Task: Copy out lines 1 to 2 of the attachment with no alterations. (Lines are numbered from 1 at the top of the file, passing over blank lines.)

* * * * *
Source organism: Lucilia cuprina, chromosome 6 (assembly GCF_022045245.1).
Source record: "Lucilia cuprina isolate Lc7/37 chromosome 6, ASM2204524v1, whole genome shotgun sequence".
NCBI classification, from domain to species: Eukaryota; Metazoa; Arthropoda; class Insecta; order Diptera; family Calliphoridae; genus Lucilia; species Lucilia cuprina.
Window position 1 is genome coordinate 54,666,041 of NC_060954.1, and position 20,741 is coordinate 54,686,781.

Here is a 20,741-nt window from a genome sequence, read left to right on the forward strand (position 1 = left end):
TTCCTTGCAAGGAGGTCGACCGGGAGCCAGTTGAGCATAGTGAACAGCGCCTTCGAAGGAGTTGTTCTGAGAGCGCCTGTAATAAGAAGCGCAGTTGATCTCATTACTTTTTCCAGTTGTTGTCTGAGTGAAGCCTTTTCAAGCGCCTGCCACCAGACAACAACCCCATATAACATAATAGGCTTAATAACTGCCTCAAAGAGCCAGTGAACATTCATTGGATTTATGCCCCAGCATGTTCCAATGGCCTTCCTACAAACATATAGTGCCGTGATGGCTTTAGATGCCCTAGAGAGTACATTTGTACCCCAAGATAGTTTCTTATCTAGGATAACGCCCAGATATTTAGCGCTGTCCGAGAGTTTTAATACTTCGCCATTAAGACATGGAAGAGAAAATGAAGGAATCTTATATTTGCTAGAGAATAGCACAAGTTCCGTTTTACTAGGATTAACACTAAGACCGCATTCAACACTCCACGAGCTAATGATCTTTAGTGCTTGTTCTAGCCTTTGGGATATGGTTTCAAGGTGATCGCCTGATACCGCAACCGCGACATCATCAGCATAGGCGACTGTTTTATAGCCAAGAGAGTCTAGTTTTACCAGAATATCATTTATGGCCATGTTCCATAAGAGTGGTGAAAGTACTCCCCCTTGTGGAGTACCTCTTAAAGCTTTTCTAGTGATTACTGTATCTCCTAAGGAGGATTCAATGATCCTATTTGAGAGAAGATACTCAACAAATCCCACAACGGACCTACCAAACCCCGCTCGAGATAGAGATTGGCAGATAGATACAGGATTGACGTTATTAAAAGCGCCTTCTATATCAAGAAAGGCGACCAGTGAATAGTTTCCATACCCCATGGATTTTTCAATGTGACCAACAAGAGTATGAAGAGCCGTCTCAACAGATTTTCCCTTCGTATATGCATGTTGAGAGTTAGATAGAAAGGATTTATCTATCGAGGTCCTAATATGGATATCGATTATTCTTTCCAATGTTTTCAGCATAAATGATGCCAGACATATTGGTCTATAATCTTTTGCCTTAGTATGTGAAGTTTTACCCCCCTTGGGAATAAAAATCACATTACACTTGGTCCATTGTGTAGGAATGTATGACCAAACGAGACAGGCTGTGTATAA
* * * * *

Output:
Source organism: Lucilia cuprina, chromosome 6 (assembly GCF_022045245.1).
Source record: "Lucilia cuprina isolate Lc7/37 chromosome 6, ASM2204524v1, whole genome shotgun sequence".